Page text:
DENVER - Denver officials have dropped a big downer on the Colorado Symphony Orchestra's highly publicized, bring-your-own-pot concert series at Space Gallery.
In a letter delivered Thursday, the city warned the CSO its fundraising concerts risk violating state and city laws prohibiting public consumption of marijuana.
"We provide you with this letter to dissuade you from hosting the event; however, if you go forward, we will exercise any and all options available to the City of Denver to halt the event and hold the business owners, event organizers responsible for any violations of law. We are also ready to hold individual attendees responsible for any violations of City ordinances or state law prohibiting public consumption of marijuana," states the letter signed by Stacie Louks, director of the Denver Department of Excise and Licenses.
Colorado became the first state in the nation to legalize marijuana for recreational use after state voters passed a ballot measure, Amendment 64, in 2012. Under the law, people 21 and older can use the drug in private, possess up to 1 ounce of pot and grow up to six marijuana plants.
The city's letter, however, reminds Colorado Symphony CEO/Co-Chair Jerome H. Kern that Amendment 64's "immunity from prosecution under state and local laws granted for adult possession and consumption does not extend to smoking 'openly and publicly or in a manner that endangers others.'"
Last week, the symphony made international headlines by advertising people could bring weed to "Classically Cannabis: The High Note Series," three fundraising concerts for the symphony sponsored by the state's burgeoning marijuana industry.
The series is scheduled for May 23, July 18 and Aug. 15 at the Space Gallery in the Santa Fe arts district. The CSO also plans a large, outdoor performance at city-owned Red Rocks Amphitheatre on Sept. 13, but the symphony acknowledges that marijuana use is clearly illegal at that public venue.
When the Space Gallery series was announced, symphony spokeswoman Laura Bond said the CSO will "comply with all the laws" and that only the Space Gallery events would allow marijuana smoking.
"It's a private event, on private property," Bond told 7NEWS.
The owner of the Space Gallery said they plan to sell tickets to about 250 to 300 people.
"This is a logical next step since the voters of Colorado have chosen to regulate marijuana like alcohol," said event planner Jane West, adding that marijuana will be smoked on an outside patio with an 8-foot privacy fence.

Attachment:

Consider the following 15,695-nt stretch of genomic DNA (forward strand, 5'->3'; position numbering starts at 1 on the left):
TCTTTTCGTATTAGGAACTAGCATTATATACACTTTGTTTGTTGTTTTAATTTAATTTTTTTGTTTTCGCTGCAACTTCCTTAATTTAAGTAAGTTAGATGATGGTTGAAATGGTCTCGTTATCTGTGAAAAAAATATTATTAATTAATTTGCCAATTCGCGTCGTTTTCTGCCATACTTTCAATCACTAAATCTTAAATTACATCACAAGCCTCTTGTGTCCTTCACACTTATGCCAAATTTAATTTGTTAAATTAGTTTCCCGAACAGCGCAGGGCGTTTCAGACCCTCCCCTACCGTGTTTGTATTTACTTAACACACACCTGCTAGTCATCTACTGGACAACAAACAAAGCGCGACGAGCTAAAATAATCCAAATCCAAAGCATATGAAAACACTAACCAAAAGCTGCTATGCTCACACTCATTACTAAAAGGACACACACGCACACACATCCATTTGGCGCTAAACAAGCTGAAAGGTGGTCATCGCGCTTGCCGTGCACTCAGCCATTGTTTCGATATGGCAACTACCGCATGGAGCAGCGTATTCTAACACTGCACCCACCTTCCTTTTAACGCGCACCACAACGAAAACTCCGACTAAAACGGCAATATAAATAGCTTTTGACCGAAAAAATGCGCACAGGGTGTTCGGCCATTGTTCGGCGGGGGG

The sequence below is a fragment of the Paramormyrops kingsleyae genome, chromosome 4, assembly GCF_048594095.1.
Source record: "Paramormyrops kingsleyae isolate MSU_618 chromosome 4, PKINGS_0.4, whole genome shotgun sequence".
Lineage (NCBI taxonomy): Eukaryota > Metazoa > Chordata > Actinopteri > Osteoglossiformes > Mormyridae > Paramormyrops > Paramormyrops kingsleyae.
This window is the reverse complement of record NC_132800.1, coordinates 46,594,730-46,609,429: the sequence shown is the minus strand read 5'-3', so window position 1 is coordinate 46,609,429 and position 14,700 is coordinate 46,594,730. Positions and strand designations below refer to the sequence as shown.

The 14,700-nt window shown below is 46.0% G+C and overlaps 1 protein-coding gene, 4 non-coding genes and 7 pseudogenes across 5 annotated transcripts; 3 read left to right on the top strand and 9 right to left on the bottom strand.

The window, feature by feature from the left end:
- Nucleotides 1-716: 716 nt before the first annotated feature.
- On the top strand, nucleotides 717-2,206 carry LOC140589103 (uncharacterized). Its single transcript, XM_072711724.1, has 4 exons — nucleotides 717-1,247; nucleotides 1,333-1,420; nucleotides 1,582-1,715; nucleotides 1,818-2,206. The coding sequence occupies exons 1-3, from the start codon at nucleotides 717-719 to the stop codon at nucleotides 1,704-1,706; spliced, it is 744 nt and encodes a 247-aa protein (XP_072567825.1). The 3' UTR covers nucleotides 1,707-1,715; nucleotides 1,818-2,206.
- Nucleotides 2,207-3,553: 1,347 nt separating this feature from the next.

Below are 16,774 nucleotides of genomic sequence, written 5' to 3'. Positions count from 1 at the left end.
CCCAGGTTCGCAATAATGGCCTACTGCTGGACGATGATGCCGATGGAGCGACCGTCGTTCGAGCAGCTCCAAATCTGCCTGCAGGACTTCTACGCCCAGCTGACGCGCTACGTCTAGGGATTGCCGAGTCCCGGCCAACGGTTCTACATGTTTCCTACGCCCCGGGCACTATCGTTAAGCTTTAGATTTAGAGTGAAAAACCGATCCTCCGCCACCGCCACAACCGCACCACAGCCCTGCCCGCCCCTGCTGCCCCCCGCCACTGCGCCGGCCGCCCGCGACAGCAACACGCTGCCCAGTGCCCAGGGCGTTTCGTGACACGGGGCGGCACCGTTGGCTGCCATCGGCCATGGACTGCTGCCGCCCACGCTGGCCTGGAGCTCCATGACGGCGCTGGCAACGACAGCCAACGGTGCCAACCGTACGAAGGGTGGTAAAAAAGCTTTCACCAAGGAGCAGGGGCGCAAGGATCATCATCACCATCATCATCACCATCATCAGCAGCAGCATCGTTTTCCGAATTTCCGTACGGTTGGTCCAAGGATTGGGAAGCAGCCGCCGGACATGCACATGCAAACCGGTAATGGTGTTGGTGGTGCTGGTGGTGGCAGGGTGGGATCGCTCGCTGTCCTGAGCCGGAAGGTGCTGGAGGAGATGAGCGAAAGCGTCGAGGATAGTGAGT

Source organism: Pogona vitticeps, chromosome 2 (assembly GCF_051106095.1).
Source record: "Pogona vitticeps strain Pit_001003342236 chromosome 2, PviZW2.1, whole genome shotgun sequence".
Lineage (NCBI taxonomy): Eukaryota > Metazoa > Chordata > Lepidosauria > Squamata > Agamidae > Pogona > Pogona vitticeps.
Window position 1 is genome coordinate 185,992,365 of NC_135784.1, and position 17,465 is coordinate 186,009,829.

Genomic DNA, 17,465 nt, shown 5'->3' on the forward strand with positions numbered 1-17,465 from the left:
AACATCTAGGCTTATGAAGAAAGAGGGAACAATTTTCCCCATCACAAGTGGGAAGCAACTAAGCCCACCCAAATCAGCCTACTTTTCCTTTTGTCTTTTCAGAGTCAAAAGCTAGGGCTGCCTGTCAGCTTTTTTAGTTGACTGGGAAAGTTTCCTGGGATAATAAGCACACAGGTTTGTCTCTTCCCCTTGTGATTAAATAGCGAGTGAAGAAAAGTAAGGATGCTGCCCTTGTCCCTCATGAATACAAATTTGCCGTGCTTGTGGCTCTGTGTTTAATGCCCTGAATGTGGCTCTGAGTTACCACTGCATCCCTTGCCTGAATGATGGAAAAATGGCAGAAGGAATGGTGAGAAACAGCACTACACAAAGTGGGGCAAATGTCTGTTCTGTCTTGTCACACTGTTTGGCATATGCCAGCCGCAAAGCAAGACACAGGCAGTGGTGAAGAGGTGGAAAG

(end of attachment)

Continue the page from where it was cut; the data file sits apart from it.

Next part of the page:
But Loucks' letter states: "The City Attorney has advised us that a venue, like the Space Gallery, may be considered a public place under Colorado law. Thus, openly smoking or consuming edible marijuana at an event at the Space Gallery may well be a violation of State laws prohibiting public consumption of marijuana." Loucks also noted that her agency had consulted with the Denver Police Department.
The symphony's Kern responded with a statement saying, "As a responsible and civic-minded organization, the Colorado Symphony take the issues raised by the City of Denver very seriously. We’re reviewing the issues with our legal team. When the Colorado Symphony accepted support from the legal cannabis industry -- as a means of supporting our financial operations and connecting with a culturally diverse audience -- we believed we did so in full compliance with the law. We’re confident that any questions can be resolved quickly. We will issue a more detailed response after a thorough internal review."
The city's letter also cautions that the symphony could face a "criminal penalty" for allowing "unlawful smoking" in violation of the Colorado Clean Indoor Air Act.
Loucks reminded Kern that the symphony's contract with the city to use Boettcher Concert Hall "requires compliance with all laws, expressly including federal law. The consumption of marijuana is illegal under federal law and the promotion of public marijuana consumption at a Colorado Symphony event may constitute a breach of contract with the City."
The city letter said the CSO's "advertisements promoting public consumption of marijuana" could jeopardize the symphony's application for two special event permits from the city for the concert series.
The city's buzzkill legal warnings have marijuana advocates fuming.
"Don't they have anything better to do?" asked Rob Corry, an attorney who represents the marijuana industry. He said the city is going out of its way to put a kibosh on the cannabis centered event.
"You still have to buy a ticket. It is still a private event. And every adult that comes into the event consents to the purpose of that event," Corry said.
Denver City attorney Scott Martinez says the event could violate the law concerning public consumption of pot.
"Public means open to the public," Martinez said. "In a place where people can view other people, conducting, in this case the consumption of marijuana, which is prohibited."
"Is this an attempt to make any kind of political statement?" 7NEWS reporter Marc Stewart asked Martinez.
"The statement that I hope this makes, is that we are regulating the way the State Constitution and the City Council envisioned when they passed these ordinances, saying the public consumption of marijuana is prohibited," Martinez said.